– Rarely will require repair of esophagus or esophagectomy
Complications if not treated
– Airway compromise
-Represents 5% of all duplications.
These often presentation with respiratory distress, vomiting, GI bleeding, or occasionally meningitis. There is a high association of vertebral anomalies and neuroenteric connections.
– May extend to neck
– May connect to stomach, pylorus, duodenum, pancreas, jejunum or ileum
– Thoracotomy and laparotomy with resection
– Thoracoscopic and laparoscopic resection
– Joining of duplication and native intestine without resection
– Spinal component must be considered when planning resection
– Incomplete resection with recurrent cysts, meningitis, hemothorax and enteric fistulas. Leakage from anastomosis or staple lines.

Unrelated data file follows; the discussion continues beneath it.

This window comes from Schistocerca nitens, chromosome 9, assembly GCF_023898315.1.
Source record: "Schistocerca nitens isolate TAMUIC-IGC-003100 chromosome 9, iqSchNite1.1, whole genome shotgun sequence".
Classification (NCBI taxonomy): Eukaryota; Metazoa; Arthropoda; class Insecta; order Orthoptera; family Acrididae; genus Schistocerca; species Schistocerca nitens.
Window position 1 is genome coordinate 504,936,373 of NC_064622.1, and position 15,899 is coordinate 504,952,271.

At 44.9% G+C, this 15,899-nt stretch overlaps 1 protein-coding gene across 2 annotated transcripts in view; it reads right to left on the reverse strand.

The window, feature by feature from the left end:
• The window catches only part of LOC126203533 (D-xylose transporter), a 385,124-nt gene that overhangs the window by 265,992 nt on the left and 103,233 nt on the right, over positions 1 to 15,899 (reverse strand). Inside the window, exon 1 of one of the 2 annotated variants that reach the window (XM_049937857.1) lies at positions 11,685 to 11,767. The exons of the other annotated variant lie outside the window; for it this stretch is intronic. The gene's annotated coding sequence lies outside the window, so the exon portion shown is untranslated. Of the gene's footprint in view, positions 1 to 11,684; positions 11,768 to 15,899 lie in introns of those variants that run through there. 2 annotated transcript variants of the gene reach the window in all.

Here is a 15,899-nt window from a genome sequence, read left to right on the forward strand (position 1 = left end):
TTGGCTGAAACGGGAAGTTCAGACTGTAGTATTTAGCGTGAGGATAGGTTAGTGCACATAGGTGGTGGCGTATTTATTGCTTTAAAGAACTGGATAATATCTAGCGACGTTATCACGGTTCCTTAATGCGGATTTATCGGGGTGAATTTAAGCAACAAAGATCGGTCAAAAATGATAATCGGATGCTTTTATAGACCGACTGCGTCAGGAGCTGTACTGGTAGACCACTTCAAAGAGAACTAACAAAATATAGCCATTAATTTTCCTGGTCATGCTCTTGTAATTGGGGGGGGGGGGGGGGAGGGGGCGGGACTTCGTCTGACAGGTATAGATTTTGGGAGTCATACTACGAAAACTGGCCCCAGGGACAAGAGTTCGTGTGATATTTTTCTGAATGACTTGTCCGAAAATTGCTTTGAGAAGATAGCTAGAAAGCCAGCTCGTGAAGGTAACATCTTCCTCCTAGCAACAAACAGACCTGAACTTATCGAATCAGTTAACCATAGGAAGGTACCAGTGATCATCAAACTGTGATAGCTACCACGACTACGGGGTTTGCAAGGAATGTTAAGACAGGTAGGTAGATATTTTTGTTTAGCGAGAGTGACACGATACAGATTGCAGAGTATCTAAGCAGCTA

-Approximately 7% of total
Location of gastric duplications
Presenting symptoms of gastric duplications
Commonly presents in first year of life
More common in girls (2:1)
Fistula to spleen or lung
Palpable abdominal mass
– Pancreatic pseudocyst
– other intestinal duplications
– Pyloric stenosis
Treatment is surgical
– Excision of cyst with part of common wall and closure of serosal defect
– Untreated gastric cysts may undergo malignant degeneration
– May be associated with pancreatitis (Nearly 100% of these have a connection to the normal pancreatic duct of Wirsung or an aberrant pancreatic lobe. ERCP may be helpful)
3% of all intestinal duplications
Occur in the first and second portions of duodenum
Commonly cystic (does not connect to duodenum)
May contain duodenal or gastric mucosa
– GI bleeding
– Palpable mass
– Obstructive jaundice
– ERCP may be helpful adjunct in diagnosis
– Trans-duodenal window between duodenum and cyst thereby opening of the cyst into the GI tract